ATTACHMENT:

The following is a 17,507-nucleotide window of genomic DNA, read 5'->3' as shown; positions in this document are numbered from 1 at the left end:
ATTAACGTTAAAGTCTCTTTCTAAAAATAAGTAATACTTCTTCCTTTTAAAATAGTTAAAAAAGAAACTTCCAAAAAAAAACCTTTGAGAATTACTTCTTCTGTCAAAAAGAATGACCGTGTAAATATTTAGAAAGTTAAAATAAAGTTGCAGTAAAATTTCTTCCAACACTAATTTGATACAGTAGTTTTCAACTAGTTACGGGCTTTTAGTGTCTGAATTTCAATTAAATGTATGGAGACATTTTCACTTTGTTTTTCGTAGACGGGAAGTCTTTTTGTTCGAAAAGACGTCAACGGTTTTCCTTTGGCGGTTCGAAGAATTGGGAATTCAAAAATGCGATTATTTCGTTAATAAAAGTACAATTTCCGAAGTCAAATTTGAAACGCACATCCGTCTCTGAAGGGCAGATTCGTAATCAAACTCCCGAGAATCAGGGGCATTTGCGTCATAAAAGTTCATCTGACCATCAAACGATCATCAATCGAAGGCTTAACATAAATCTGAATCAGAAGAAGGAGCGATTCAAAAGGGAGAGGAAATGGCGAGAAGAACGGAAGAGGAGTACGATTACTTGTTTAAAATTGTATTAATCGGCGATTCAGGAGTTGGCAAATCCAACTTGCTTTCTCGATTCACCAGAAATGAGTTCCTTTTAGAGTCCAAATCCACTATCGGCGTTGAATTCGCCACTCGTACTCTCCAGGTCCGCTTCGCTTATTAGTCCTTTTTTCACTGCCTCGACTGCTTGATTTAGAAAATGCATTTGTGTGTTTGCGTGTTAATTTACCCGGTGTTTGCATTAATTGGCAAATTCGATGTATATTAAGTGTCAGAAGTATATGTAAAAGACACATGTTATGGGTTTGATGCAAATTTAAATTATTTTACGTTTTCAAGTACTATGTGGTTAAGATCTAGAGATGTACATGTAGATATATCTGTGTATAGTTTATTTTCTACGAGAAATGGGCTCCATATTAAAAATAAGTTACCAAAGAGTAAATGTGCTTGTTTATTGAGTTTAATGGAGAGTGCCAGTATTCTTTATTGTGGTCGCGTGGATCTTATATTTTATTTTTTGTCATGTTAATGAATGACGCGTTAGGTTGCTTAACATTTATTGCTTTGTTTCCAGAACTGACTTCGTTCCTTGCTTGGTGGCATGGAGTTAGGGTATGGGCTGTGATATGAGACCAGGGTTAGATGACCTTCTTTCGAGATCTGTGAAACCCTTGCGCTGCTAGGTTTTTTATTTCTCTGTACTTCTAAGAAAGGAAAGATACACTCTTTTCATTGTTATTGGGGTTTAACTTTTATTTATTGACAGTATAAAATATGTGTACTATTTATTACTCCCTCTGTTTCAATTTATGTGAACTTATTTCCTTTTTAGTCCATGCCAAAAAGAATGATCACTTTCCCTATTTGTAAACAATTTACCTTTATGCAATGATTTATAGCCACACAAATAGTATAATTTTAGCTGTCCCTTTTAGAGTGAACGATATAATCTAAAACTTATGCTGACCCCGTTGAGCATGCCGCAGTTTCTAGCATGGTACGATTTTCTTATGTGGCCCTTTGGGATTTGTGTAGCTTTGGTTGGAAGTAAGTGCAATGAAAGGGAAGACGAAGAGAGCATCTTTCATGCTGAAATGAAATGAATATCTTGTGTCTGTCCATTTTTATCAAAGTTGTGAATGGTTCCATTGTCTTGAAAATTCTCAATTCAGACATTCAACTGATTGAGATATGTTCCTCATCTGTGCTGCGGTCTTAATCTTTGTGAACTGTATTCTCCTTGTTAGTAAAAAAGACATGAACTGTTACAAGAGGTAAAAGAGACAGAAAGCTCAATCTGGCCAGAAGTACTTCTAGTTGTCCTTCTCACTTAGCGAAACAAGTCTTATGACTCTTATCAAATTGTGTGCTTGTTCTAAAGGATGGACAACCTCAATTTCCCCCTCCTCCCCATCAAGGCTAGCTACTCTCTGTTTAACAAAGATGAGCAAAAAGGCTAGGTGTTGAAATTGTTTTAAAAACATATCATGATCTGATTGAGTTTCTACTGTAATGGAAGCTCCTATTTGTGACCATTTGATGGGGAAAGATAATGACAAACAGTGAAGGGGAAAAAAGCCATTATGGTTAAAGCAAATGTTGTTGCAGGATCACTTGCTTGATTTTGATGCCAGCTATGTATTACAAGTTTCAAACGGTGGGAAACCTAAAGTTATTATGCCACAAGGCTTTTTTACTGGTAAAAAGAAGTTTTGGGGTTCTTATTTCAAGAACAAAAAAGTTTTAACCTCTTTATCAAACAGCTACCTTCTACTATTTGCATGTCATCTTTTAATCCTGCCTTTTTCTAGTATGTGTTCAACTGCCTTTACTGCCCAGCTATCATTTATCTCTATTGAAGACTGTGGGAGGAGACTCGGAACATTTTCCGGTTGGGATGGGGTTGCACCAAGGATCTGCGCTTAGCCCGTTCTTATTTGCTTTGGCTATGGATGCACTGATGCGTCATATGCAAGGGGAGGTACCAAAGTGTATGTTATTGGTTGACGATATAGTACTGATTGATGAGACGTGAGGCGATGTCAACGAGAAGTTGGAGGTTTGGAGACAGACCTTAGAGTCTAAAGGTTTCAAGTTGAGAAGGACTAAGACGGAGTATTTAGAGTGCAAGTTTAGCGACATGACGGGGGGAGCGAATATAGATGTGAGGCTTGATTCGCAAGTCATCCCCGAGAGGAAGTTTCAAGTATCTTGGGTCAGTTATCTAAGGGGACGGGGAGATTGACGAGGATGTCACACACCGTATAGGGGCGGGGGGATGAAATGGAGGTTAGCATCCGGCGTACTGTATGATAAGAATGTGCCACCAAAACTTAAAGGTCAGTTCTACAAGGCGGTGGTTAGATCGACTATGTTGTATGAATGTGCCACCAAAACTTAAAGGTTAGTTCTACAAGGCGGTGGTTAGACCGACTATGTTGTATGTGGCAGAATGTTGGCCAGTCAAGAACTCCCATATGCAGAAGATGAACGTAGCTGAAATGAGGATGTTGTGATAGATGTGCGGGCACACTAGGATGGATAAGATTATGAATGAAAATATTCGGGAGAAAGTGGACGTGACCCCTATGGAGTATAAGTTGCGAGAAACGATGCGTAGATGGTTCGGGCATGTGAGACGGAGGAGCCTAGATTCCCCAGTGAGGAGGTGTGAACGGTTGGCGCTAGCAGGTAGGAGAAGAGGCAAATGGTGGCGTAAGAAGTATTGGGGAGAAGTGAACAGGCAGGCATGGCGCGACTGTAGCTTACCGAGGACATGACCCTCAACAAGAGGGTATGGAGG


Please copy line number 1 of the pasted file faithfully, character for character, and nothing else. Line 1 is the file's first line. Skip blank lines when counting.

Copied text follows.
The following is a 17,507-nucleotide window of genomic DNA, read 5'->3' as shown; positions in this document are numbered from 1 at the left end: